Posts on March 2018
from Beyond the Reading Room

Dining with Jane Austen IV: Dancing the Night Away

Woman dancing in a pink and white, ankle-length ball gown with empire waist. Hair is pulled back with a headband and put up in ringlets at the back of her head.

As the fashionable elite came to eat dinner later and later in the day, supper became almost obsolete. As Maria Rundell notes in the 1813 edition of A New System of Domestic Cookery, “hot suppers are not much in use where people dine very late.” One exception to this rule was a ball, when late hours and active exercise called for substantial evening fare. In Emma, several of the main characters visit a local inn to assess its ability to host a ball, and much is made of the question of where to...

Wednesday March 28th at 6:00pm: Screening of Selections from The Lizzie Bennet Diaries

Screenshot showing Lizzie smiling at Lydia, who is offering a high-five

Have you ever wondered what the Bennet sisters' adventures in Jane Austen's Pride and Prejudice might look like in the 21st century? On Wednesday, March 28th from 6:00-7:30pm, join Anne Charlotte Mecklenburg, PhD student in the University of Michigan's English Department, for a screening of selected mini-episodes from the web series The Lizzie Bennet Diaries, followed by discussion. This event will take place in the Shapiro Undergraduate Library, Screening Room 2160.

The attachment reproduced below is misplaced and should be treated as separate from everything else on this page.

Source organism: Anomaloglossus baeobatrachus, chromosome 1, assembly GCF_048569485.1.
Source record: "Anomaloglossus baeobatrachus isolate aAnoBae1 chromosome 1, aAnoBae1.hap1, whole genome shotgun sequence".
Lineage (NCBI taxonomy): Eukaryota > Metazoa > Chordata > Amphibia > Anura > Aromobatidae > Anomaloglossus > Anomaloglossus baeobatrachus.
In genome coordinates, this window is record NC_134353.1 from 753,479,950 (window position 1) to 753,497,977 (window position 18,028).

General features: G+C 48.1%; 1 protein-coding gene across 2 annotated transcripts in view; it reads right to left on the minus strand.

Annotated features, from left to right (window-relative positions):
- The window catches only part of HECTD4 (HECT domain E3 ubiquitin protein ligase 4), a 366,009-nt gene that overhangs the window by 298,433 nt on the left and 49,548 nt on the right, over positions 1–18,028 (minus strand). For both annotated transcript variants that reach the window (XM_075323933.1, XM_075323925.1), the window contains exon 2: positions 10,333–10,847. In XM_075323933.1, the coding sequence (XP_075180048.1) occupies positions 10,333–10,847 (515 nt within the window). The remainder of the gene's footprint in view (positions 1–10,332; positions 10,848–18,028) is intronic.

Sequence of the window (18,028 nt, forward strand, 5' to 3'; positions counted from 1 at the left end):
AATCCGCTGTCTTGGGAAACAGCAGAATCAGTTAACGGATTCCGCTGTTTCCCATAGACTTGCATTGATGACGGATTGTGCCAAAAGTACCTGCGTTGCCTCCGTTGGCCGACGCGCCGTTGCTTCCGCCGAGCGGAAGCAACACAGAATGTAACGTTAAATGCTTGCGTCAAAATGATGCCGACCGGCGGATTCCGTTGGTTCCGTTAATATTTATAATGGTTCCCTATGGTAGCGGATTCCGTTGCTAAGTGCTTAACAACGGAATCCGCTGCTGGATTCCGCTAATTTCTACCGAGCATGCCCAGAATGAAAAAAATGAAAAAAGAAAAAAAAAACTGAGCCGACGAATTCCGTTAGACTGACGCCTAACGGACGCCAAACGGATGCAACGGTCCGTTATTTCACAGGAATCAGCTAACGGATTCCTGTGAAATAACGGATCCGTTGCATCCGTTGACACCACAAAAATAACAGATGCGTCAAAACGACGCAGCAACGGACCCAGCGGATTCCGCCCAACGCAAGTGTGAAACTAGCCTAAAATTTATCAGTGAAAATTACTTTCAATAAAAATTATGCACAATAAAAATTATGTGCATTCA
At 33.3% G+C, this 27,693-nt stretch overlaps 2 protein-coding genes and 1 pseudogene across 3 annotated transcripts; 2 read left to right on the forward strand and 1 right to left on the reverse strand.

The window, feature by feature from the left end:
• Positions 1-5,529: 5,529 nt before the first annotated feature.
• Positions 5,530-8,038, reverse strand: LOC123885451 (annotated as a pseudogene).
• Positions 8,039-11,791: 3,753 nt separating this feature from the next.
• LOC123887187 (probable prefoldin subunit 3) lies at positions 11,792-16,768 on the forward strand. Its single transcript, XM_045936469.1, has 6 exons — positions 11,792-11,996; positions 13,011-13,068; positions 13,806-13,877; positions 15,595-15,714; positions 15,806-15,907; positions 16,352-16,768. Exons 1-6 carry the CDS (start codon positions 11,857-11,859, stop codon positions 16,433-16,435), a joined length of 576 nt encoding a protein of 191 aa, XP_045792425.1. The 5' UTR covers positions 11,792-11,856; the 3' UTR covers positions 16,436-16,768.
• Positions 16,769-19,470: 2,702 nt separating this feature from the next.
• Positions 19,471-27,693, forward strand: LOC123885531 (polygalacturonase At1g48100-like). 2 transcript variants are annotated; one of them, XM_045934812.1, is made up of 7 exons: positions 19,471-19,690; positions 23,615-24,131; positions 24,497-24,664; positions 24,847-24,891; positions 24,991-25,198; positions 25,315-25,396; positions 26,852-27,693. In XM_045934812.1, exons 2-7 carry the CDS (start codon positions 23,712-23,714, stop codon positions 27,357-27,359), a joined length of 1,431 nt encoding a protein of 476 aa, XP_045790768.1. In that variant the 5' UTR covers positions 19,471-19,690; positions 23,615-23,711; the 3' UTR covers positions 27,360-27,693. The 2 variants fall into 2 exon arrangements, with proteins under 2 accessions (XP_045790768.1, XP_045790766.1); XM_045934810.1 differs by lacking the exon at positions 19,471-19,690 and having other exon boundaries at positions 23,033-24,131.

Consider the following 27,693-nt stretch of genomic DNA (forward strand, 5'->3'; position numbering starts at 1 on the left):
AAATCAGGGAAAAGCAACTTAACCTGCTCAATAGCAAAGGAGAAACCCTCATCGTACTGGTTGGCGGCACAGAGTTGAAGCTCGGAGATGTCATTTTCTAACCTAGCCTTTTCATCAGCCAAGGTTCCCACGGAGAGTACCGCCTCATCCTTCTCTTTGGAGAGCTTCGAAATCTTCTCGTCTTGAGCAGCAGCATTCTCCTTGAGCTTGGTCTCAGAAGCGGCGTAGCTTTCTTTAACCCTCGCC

Dining with Jane Austen III: A Company Dinner

Woman standing, wearing an orange dress with white fan-shaped decorations down the front.

As noted in Dining with Jane Austen II: No Such Thing as Lunch?, dinner shifted from noon-time to evening over the course of the 18th century, but this change occurred slowly and unevenly, with the result that certain households - especially those with claims to urbanity and fashion - might eat their main meal of the day much later than others. In Sense and Sensibility, The Dashwoods dine at 4pm at home in Barton Cottage, but in London, Mrs. Jenning’s begins dinner at 5 o’clock. In Pride and...

Dining with Jane Austen II: No Such Thing as Lunch?

Woman in a blue and white dress siting on a pale yellow sofa, drinking tea

Over the course of the eighteenth century, the time and contents of meals gradually shifted. By the turn of the 19th century, dinner had become detached from its earlier noontime association and might be eaten anytime from mid-afternoon to as late as six or seven o’clock in the evening. However, lunch had not yet become a commonly established sit-down meal. Dr. Johnson’s Dictionary of 1755 defines “lunch” or “luncheon” as “as much food as one’s hand can hold,” in other words, a sort of snack...


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